Coca Cola Porter’s Five Forces Analysis

By John Dudovskiy
August 8, 2015

Porter’s Five Forces analytical framework developed by Michael Porter (1979)[1] represents five individual forces that shape the overall extent of competition in the industry. These forces are represented in figure below:

Coca Cola Porter’s Five Forces Analysis

Threat of new entrants in the industry is insignificant. This is because the global market of carbonated drinks is highly saturated and new entrants cannot benefits from the economies of scale extensively exploited by existing market players. Moreover, there is a substantial knowledge barrier in terms of being able to develop soft drinks that could successfully compete with industry leaders such as Coca Cola and Pepsi and the relevance of technological barrier can be assessed as substantial as well.

Bargaining power of buyers is great and this power is fuelled by the availability of great choice of cola beverages. Moreover, there is no switching costs for customers and the price elasticity of products further increases buyer purchasing power. At the same time, the issue of Coca Cola addiction has surfaced in the media a number of times, addiction of Peter Lawrie, a professional golfer being a noteworthy exampe[2]. Accordingly, it can be argued that bargaining power of small segment of buyers who can be classified as ‘Coke addicts’ is not significant.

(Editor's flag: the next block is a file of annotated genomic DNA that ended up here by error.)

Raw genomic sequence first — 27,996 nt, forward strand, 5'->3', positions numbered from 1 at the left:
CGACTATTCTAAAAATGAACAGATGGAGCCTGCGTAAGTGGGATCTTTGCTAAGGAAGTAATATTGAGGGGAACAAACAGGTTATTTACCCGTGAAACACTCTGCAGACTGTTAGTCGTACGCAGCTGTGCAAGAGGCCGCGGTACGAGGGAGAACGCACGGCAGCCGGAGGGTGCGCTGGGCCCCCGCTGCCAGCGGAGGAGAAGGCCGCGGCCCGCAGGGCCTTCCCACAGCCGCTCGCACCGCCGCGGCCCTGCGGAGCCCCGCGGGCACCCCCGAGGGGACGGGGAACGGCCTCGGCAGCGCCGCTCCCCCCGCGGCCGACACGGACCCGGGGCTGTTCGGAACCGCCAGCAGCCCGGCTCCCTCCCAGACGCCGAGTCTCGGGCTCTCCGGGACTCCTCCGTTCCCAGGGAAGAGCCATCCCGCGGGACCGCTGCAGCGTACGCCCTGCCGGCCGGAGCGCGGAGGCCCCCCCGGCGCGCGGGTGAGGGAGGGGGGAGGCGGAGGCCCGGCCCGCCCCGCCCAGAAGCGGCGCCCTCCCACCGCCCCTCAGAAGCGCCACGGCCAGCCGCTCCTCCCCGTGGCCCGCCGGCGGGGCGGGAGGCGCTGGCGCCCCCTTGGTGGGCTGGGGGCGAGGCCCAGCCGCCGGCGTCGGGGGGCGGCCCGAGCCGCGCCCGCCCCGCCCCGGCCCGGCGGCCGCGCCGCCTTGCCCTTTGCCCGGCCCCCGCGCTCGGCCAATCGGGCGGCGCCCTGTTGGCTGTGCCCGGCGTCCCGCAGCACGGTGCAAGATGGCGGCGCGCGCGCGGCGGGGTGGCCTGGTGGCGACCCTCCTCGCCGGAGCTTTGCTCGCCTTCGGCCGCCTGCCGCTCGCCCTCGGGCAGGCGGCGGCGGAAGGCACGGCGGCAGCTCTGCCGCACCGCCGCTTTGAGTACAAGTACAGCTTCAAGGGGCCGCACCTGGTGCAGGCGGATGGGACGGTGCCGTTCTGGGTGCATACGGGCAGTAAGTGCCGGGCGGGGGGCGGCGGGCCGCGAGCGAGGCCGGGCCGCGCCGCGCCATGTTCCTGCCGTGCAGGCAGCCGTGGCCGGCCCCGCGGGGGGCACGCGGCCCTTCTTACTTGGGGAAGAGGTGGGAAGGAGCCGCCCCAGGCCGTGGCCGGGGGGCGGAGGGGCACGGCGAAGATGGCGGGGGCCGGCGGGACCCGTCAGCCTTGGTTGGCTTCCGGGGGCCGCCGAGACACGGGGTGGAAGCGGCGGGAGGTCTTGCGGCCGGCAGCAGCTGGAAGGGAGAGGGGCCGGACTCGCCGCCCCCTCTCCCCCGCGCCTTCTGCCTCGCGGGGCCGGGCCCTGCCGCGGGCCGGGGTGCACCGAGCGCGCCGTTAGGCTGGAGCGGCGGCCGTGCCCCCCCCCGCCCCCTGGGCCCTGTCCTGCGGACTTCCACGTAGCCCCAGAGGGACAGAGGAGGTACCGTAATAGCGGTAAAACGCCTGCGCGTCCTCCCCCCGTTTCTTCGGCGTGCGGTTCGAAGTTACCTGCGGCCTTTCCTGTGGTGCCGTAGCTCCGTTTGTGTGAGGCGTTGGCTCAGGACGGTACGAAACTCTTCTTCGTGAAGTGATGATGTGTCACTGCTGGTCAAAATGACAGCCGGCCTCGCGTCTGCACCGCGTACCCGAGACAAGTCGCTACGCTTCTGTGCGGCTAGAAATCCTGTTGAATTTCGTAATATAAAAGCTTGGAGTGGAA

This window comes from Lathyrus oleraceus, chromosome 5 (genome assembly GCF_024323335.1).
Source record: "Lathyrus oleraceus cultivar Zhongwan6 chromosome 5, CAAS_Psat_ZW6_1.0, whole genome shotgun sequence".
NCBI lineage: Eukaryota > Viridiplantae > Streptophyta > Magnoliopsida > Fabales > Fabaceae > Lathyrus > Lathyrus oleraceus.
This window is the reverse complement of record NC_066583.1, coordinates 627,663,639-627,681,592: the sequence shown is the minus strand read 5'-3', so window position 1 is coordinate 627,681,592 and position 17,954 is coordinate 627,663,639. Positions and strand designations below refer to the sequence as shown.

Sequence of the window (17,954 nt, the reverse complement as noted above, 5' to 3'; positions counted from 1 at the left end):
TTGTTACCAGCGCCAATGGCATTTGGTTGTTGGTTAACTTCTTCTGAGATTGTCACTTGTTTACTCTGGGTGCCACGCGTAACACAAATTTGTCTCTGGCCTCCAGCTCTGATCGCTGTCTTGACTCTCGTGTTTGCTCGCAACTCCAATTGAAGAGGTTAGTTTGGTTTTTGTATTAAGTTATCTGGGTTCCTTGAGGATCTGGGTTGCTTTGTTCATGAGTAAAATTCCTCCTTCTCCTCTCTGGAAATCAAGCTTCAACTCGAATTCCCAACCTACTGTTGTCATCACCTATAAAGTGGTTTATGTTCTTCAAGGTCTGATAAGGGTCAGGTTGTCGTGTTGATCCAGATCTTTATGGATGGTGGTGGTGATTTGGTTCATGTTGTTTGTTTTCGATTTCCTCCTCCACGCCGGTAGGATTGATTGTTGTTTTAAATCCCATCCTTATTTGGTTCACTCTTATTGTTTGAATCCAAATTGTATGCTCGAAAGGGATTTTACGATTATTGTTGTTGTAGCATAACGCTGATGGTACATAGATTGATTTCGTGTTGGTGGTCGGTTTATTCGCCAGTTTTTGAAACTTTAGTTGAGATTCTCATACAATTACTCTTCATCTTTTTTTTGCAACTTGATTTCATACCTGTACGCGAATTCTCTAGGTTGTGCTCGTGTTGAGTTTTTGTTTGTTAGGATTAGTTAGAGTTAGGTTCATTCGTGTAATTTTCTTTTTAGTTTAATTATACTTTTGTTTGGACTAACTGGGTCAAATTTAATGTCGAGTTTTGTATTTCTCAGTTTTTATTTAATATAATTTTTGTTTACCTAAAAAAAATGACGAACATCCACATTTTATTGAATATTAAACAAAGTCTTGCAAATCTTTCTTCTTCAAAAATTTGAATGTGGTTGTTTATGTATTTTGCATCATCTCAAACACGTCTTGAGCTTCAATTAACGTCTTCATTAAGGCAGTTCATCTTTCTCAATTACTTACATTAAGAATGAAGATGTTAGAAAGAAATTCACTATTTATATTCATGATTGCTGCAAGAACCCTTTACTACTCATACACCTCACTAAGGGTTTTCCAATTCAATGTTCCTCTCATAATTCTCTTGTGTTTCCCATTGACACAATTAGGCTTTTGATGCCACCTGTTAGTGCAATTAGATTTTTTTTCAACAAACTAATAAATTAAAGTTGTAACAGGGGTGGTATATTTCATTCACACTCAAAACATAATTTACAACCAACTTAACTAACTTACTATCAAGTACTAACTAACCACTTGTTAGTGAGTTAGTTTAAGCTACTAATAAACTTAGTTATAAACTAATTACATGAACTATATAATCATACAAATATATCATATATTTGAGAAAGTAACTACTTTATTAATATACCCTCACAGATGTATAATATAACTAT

Bargaining power of suppliers varies according to the type of supplier. There are few suppliers with great bargaining power such as Ajinomoto Co., Inc. and SinoSweet Co., Ltd suppliers of spartame, a non-nutritive sweetener and Nutrinova Nutrition Specialties & Food Ingredients GmbH, supplier of acesulfame potassium. Coca Cola operates Supplier Diversity Program that promotes diversity among suppliers for reportedly noble reasons, at the same time decreasing the bargaining power of each individual supplier. As it is illustrated in figure below, the volume of investment on supplier diversity has been consistently increasing for the last four years….

Coca Cola Porter's Five Forces

Coca Cola spending on supplier diversity program (figures in millions)[3]

Coca Cola Company Report contains more comprehensive application of the framework of Porter’s Five Forces. Moreover, the report illustrates the application of SWOT, PESTEL and Value-Chain analytical frameworks and discusses Coca Cola’s marketing strategy and company’s approach towards Corporate Social Responsibility (CSR).


Coca Cola Company Report


[1] Porter, M. (1979) “How Competitive Forces Shape Strategy” Harvard Business Review

[2] Wallop, H. (2015) The Telegraph, Available at:

[3] Supplier Diversity (2015) Coca Cola Company, Available at: